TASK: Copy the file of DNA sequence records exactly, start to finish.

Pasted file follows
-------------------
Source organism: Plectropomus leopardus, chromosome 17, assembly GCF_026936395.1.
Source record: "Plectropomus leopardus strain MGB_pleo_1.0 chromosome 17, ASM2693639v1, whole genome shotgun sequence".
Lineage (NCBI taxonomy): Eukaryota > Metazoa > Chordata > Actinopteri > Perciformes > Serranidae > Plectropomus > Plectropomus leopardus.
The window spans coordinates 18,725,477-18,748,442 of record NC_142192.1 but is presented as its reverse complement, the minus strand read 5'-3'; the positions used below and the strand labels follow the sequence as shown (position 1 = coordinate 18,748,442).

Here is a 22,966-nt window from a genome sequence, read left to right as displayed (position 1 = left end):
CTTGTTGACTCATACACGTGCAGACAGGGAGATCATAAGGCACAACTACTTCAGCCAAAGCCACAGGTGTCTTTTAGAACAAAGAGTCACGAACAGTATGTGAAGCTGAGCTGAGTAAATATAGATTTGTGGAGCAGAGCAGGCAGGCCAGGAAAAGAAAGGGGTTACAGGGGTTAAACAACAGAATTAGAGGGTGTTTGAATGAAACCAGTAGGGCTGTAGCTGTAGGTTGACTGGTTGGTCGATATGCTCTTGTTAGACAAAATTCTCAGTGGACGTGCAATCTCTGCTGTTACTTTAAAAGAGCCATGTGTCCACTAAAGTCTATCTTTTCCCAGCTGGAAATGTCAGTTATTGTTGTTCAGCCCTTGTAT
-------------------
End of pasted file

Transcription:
Source organism: Plectropomus leopardus, chromosome 17, assembly GCF_026936395.1.
Source record: "Plectropomus leopardus strain MGB_pleo_1.0 chromosome 17, ASM2693639v1, whole genome shotgun sequence".
Lineage (NCBI taxonomy): Eukaryota > Metazoa > Chordata > Actinopteri > Perciformes > Serranidae > Plectropomus > Plectropomus leopardus.
The window spans coordinates 18,725,477-18,748,442 of record NC_142192.1 but is presented as its reverse complement, the minus strand read 5'-3'; the positions used below and the strand labels follow the sequence as shown (position 1 = coordinate 18,748,442).

Here is a 22,966-nt window from a genome sequence, read left to right as displayed (position 1 = left end):
CTTGTTGACTCATACACGTGCAGACAGGGAGATCATAAGGCACAACTACTTCAGCCAAAGCCACAGGTGTCTTTTAGAACAAAGAGTCACGAACAGTATGTGAAGCTGAGCTGAGTAAATATAGATTTGTGGAGCAGAGCAGGCAGGCCAGGAAAAGAAAGGGGTTACAGGGGTTAAACAACAGAATTAGAGGGTGTTTGAATGAAACCAGTAGGGCTGTAGCTGTAGGTTGACTGGTTGGTCGATATGCTCTTGTTAGACAAAATTCTCAGTGGACGTGCAATCTCTGCTGTTACTTTAAAAGAGCCATGTGTCCACTAAAGTCTATCTTTTCCCAGCTGGAAATGTCAGTTATTGTTGTTCAGCCCTTGTAT